MAT-LINK: MATernaL and Infant NetworK to Understand Outcomes Associated with Medication for Opioid Use Disorder during Pregnancy

MAT-LINK is a surveillance system to monitor maternal, infant, and child health outcomes associated with medication for opioid use disorder during pregnancy.

expectant mother


  • Opioid use during pregnancy increases the risk of neonatal abstinence syndrome (NAS). Recent evidence suggests that children born with NAS may be at increased risk for developmental delays.1,2
  • Opioid use during pregnancy has also been associated with other adverse health effects, including poor fetal growth, preterm birth, stillbirth, and specific birth defects.3
  • Health outcomes, including long-term outcomes, have not been systematically studied for children with prenatal opioid exposure.
  • Through funding from the Assistant Secretary for Planning and Evaluation’s Patient-Centered Outcomes Research Trust Fund, CDC’s National Center on Birth Defects and Developmental Disabilities established MAT-LINK.


  • Improve understanding of the range of maternal, infant, and child health outcomes through six years of age associated with medication for opioid use disorder during pregnancy.
  • Examine the possible effects of exposure to multiple substances and other risk factors on maternal and infant outcomes.

Example Information in MAT-LINK

expectant mom

Pregnancy Exposure

  • Opioid use disorder
  • Use of other substances
  • Medication for opioid use disorder
  • Mental health conditions
  • Chronic medical conditions
  • Medications

Maternal Outcomes

  • Pregnancy complications
  • Delivery complications
  • Hospital length of stay
sleeping baby

Perinatal Outcomes

  • Preterm birth
  • Small for gestational age/low birthweight
  • Neonatal complications (including neonatal abstinence syndrome)
baby sitting on the floor

Infant and Child Outcomes

  • Cognitive development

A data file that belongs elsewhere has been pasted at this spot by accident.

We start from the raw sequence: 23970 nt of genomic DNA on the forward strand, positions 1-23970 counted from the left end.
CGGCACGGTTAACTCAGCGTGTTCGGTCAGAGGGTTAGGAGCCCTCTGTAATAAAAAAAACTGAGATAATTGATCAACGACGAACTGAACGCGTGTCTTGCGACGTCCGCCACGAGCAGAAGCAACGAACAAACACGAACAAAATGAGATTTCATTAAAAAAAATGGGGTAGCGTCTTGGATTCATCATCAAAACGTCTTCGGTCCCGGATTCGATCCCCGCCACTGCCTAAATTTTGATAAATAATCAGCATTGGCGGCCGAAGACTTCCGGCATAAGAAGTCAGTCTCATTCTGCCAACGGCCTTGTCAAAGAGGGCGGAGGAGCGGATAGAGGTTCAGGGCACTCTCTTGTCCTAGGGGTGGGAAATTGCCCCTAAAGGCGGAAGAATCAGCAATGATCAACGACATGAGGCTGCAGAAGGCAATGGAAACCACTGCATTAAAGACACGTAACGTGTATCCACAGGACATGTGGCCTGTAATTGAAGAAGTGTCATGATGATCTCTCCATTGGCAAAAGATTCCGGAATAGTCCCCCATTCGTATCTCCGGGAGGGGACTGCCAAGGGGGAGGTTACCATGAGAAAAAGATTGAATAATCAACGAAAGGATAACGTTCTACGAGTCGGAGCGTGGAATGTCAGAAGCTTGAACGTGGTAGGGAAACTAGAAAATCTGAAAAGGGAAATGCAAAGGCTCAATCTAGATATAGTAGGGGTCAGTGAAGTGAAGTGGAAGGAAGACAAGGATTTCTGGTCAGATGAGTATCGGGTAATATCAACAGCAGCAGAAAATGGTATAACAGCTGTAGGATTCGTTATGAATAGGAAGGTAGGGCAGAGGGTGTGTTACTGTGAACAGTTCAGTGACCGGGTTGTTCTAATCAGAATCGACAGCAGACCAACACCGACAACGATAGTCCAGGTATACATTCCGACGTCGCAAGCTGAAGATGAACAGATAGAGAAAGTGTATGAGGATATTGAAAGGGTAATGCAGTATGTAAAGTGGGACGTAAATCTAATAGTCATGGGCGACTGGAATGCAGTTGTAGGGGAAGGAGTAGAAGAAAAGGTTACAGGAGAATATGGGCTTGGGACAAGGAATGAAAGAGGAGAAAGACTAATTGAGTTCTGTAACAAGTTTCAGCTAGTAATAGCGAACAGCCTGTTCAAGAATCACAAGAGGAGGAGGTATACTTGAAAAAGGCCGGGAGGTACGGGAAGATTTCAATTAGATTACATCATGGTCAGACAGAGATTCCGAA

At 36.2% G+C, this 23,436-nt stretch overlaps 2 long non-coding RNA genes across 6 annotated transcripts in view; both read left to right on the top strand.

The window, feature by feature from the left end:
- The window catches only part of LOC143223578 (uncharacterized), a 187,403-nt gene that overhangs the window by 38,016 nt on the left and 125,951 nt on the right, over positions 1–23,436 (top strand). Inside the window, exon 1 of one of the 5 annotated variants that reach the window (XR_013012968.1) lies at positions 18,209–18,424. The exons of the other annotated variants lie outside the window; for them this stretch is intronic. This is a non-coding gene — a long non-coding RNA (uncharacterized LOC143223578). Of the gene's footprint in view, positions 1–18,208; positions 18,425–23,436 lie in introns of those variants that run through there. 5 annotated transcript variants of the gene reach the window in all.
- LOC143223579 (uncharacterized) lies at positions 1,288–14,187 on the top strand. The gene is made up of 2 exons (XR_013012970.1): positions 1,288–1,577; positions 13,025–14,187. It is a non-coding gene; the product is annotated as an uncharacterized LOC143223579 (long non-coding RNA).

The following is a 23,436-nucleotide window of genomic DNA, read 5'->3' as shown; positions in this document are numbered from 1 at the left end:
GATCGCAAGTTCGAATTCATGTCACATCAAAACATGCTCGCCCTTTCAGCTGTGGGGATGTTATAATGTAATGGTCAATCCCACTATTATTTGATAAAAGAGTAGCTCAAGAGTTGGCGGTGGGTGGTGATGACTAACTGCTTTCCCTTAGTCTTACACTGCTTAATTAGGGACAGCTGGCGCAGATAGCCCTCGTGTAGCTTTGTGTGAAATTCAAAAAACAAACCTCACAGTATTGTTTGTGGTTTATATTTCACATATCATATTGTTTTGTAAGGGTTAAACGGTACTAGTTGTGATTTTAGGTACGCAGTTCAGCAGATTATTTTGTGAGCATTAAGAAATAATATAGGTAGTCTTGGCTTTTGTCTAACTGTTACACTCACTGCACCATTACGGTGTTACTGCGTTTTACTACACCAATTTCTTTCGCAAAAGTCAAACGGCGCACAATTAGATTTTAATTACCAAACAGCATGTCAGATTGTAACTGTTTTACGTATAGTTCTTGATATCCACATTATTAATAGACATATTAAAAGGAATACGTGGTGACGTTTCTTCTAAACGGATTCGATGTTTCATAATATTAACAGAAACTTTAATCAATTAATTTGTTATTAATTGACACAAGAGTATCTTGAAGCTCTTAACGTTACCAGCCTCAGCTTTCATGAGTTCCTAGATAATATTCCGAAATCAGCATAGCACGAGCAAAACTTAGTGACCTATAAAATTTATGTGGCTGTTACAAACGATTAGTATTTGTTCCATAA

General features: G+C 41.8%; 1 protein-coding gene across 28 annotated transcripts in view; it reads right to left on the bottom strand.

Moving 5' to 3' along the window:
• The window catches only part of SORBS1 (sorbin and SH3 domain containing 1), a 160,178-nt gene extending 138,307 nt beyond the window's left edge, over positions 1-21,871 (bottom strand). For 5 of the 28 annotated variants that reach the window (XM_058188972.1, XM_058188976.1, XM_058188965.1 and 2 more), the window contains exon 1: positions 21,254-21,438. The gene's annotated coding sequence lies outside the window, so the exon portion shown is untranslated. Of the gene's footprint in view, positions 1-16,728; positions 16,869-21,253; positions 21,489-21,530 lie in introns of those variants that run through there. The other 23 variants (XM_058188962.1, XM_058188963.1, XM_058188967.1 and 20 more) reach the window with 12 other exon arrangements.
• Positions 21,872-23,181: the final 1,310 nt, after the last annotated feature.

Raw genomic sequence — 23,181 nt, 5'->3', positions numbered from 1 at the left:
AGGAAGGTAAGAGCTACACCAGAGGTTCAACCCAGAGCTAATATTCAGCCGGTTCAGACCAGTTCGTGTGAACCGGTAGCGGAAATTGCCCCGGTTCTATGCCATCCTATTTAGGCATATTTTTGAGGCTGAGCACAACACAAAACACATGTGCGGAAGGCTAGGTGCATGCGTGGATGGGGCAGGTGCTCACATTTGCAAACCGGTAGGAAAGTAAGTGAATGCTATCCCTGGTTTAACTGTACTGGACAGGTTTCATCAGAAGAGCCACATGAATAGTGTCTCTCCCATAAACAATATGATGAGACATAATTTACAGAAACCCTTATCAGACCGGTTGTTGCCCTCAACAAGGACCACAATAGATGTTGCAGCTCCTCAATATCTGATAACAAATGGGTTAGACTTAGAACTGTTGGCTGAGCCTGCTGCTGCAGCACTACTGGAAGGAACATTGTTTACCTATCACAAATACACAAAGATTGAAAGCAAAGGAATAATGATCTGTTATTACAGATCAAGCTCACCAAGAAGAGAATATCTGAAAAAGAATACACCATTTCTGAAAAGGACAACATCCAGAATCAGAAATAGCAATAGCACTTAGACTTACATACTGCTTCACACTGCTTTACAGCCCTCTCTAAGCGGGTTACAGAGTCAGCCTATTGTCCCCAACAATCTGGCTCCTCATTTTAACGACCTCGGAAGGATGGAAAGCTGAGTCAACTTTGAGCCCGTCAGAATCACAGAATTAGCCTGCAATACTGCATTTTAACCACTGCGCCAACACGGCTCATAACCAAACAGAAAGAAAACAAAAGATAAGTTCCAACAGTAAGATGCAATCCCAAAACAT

• Language/communication development
  • Motor development
  • Social/emotional development
  • Growth

How These Data Are Collected and Used

  • Data on maternal, infant, and child health outcomes associated with medication for opioid use disorder during pregnancy are being collected across seven clinical sites: Boston Medical Center Corporation, Kaiser Foundation Research Institute (Center for Health Research-Northwest), The Ohio State University, University of New Mexico, University of Rochester, University of South Florida, and University of Utah.
  • Results from MAT-LINK will be used to inform clinical practice recommendations and clinical decision-making around medication for opioid use disorder among pregnant people.
  • In addition, this project will develop and pilot a data platform to collect and link maternal, infant, and child data across clinical sites. This can serve as a model for collecting data on other exposures during pregnancy.

Opportunities for the Future

An evaluation of MAT-LINK was done in 2021 to look at the system’s timeliness, flexibility, acceptability, data quality, and interoperability. This work will help improve the performance of the system in the years ahead.

MAT-LINK Partners

MAT-LINK Partners Group